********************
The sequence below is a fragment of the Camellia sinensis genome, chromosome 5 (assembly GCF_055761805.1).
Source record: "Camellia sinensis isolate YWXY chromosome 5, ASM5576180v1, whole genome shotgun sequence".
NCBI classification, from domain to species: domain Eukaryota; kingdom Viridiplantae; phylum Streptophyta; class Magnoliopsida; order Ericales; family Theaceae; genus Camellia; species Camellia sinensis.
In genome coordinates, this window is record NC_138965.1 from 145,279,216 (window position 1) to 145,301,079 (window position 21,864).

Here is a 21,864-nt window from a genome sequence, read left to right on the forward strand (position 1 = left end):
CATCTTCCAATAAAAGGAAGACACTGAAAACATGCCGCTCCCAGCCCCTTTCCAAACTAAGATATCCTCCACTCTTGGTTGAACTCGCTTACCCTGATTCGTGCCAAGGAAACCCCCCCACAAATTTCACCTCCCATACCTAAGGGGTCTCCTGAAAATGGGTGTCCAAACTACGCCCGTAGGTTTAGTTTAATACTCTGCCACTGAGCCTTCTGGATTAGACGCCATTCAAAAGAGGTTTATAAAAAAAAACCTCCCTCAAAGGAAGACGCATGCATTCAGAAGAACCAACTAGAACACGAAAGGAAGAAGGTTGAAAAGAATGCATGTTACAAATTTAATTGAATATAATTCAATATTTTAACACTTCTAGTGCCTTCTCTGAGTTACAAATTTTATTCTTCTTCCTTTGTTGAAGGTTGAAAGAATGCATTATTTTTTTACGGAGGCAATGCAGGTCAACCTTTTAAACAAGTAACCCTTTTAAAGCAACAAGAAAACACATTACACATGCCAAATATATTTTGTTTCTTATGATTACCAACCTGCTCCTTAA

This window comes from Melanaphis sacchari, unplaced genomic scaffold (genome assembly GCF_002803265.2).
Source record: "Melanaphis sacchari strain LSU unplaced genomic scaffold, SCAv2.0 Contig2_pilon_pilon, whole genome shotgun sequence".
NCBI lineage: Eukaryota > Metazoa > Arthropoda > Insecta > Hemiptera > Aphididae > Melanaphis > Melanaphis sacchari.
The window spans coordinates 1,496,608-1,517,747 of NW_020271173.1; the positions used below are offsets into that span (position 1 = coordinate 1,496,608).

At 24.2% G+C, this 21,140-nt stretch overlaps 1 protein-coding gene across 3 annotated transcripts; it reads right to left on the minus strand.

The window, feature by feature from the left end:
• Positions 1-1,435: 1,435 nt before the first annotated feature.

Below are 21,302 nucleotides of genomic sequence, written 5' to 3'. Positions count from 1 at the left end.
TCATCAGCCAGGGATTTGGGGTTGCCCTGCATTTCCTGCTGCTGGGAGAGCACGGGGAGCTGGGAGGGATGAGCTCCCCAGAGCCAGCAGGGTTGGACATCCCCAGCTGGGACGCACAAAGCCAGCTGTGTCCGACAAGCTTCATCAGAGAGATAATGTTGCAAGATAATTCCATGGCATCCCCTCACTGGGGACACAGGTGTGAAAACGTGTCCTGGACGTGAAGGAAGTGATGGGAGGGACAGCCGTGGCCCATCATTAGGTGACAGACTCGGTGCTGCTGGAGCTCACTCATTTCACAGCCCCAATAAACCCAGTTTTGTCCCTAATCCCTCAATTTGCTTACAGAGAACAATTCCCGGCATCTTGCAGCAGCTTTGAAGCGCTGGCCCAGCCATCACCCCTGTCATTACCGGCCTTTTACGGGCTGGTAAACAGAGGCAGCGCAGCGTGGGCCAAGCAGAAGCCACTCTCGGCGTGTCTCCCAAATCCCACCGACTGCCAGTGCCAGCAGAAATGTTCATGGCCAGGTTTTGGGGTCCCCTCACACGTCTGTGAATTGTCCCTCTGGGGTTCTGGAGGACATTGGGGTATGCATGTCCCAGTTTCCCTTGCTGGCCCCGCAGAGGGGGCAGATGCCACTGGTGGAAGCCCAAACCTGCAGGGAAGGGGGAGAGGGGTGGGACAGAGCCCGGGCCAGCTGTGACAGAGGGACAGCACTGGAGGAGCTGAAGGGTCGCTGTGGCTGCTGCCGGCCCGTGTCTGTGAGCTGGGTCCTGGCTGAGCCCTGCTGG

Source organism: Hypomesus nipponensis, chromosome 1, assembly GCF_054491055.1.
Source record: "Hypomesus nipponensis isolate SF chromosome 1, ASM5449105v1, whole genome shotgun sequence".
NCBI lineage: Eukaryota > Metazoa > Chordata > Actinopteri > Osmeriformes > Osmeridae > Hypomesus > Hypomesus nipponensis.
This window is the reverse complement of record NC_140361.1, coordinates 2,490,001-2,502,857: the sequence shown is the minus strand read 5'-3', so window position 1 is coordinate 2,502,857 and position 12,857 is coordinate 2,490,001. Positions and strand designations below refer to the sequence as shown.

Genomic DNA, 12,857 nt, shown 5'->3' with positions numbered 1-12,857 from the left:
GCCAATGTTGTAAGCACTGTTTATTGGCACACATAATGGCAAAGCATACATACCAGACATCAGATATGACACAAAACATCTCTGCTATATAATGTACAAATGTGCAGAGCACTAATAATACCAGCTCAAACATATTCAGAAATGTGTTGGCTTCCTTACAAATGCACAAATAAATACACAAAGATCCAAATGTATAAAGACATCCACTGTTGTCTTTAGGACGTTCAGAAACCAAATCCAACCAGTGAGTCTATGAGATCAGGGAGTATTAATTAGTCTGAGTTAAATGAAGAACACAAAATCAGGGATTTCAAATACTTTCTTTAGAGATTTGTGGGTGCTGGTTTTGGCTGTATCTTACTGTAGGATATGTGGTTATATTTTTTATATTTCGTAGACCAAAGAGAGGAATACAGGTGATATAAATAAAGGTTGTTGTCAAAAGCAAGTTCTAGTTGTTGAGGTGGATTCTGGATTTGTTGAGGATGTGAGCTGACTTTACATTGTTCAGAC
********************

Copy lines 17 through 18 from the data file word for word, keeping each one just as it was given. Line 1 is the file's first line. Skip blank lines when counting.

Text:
Source record: "Hypomesus nipponensis isolate SF chromosome 1, ASM5449105v1, whole genome shotgun sequence".
NCBI lineage: Eukaryota > Metazoa > Chordata > Actinopteri > Osmeriformes > Osmeridae > Hypomesus > Hypomesus nipponensis.